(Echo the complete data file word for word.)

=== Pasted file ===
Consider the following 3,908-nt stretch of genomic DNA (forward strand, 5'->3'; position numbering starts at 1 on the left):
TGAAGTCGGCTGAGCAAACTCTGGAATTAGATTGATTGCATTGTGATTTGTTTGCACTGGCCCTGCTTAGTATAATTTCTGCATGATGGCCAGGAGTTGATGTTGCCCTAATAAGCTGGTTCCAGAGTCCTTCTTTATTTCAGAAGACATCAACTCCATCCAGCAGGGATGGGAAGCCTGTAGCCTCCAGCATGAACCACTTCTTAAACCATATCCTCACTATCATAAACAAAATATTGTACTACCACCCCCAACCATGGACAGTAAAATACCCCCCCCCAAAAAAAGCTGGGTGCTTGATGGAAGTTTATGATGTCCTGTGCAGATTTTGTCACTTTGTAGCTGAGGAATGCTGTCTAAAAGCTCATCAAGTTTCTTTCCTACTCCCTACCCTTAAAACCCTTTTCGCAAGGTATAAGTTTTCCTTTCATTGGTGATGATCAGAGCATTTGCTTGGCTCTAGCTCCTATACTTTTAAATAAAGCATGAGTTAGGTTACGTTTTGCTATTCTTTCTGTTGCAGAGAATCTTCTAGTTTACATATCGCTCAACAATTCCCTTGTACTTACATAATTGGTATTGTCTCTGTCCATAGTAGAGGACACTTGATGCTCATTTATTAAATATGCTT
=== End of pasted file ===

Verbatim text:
Consider the following 3,908-nt stretch of genomic DNA (forward strand, 5'->3'; position numbering starts at 1 on the left):
TGAAGTCGGCTGAGCAAACTCTGGAATTAGATTGATTGCATTGTGATTTGTTTGCACTGGCCCTGCTTAGTATAATTTCTGCATGATGGCCAGGAGTTGATGTTGCCCTAATAAGCTGGTTCCAGAGTCCTTCTTTATTTCAGAAGACATCAACTCCATCCAGCAGGGATGGGAAGCCTGTAGCCTCCAGCATGAACCACTTCTTAAACCATATCCTCACTATCATAAACAAAATATTGTACTACCACCCCCAACCATGGACAGTAAAATACCCCCCCCCAAAAAAAGCTGGGTGCTTGATGGAAGTTTATGATGTCCTGTGCAGATTTTGTCACTTTGTAGCTGAGGAATGCTGTCTAAAAGCTCATCAAGTTTCTTTCCTACTCCCTACCCTTAAAACCCTTTTCGCAAGGTATAAGTTTTCCTTTCATTGGTGATGATCAGAGCATTTGCTTGGCTCTAGCTCCTATACTTTTAAATAAAGCATGAGTTAGGTTACGTTTTGCTATTCTTTCTGTTGCAGAGAATCTTCTAGTTTACATATCGCTCAACAATTCCCTTGTACTTACATAATTGGTATTGTCTCTGTCCATAGTAGAGGACACTTGATGCTCATTTATTAAATATGCTT